Troubleshooting

This document contains troubleshooting guides for most common issues when working with VictoriaMetrics:

Unexpected query results

If you see unexpected or unreliable query results from VictoriaMetrics, then try the following steps:

  1. Check whether simplified queries return unexpected results. For example, if the query looks like sum(rate(http_requests_total[5m])) by (job), then check whether the following queries return expected results:

    • Remove the outer sum and execute rate(http_requests_total[5m]), since aggregations could hide some missing series, gaps in data or anomalies in existing series. If this query returns too many time series, then try adding more specific label filters to it. For example, if you see that the original query returns unexpected results for the job="foo", then use rate(http_requests_total{job="foo"}[5m]) query. If this isn't enough, then continue adding more specific label filters, so the resulting query returns manageable number of time series.

    • Remove the outer rate and execute http_requests_total. Additional label filters may be added here in order to reduce the number of returned series.

    Sometimes the query may be improperly constructed, so it returns unexpected results. It is recommended reading and understanding MetricsQL docs, especially subqueries and rollup functions sections.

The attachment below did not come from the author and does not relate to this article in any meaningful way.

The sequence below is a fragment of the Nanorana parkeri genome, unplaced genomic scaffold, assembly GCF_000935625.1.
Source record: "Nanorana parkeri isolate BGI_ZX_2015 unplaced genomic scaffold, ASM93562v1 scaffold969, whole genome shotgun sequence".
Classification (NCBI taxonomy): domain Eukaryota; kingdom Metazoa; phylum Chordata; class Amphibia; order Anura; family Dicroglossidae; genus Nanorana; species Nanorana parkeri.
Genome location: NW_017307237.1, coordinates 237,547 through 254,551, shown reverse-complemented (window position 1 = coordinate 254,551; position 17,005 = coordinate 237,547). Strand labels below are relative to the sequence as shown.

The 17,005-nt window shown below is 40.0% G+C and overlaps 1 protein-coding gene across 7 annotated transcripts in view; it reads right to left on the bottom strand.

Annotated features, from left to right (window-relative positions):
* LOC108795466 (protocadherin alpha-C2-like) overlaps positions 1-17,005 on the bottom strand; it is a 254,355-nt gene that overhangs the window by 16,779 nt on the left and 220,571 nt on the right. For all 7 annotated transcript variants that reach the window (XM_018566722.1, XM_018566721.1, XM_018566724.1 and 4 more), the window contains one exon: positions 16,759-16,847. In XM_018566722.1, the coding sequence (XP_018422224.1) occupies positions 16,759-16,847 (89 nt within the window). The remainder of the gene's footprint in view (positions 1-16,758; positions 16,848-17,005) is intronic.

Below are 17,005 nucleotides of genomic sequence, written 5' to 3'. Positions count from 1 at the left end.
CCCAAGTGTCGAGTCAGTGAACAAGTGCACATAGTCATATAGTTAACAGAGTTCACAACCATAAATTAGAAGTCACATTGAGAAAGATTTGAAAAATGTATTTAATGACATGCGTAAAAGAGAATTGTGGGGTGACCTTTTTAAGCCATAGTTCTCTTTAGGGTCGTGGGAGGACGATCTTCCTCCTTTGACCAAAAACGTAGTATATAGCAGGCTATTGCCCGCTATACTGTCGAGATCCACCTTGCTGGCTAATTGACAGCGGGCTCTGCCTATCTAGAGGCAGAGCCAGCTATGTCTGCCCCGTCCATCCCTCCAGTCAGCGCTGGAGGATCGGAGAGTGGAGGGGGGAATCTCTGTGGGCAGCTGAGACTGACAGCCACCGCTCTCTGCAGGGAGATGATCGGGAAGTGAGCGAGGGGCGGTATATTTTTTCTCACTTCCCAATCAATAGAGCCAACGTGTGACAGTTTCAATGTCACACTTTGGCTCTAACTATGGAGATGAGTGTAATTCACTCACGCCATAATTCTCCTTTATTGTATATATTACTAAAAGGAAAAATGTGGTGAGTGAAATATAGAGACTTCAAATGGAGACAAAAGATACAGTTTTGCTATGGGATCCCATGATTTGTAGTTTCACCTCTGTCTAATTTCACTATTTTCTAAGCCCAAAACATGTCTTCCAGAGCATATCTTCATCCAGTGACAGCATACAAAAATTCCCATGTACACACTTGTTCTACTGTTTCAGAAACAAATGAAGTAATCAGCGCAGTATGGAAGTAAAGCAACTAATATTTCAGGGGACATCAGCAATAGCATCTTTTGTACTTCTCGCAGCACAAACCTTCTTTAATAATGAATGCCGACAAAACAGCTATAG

2. If the simplest query continues returning unexpected / unreliable results, then try verifying correctness of raw unprocessed samples for this query via /api/v1/export on the given [start..end] time range and check whether they are expected:

    curl http://victoriametrics:8428/api/v1/export -d 'match[]=http_requests_total' -d 'start=...' -d 'end=...'
    

    Note that responses returned from /api/v1/query and from /api/v1/query_range contain evaluated data instead of raw samples stored in VictoriaMetrics. See these docs for details.

    If you migrate from InfluxDB, then pass -search.setLookbackToStep command-line flag to single-node VictoriaMetrics or to vmselect in VictoriaMetrics cluster. See also how to migrate from InfluxDB to VictoriaMetrics.

  3. Sometimes response caching may lead to unexpected results when samples with older timestamps are ingested into VictoriaMetrics (aka backfilling). Try disabling response cache and see whether this helps. This can be done in the following ways:

    • By passing -search.disableCache command-line flag to a single-node VictoriaMetrics or to all the vmselect components if cluster version of VictoriaMetrics is used.

    • By passing nocache=1 query arg to every request to /api/v1/query and /api/v1/query_range. If you use Grafana, then this query arg can be specified in Custom Query Parameters field at Prometheus datasource settings - see these docs for details.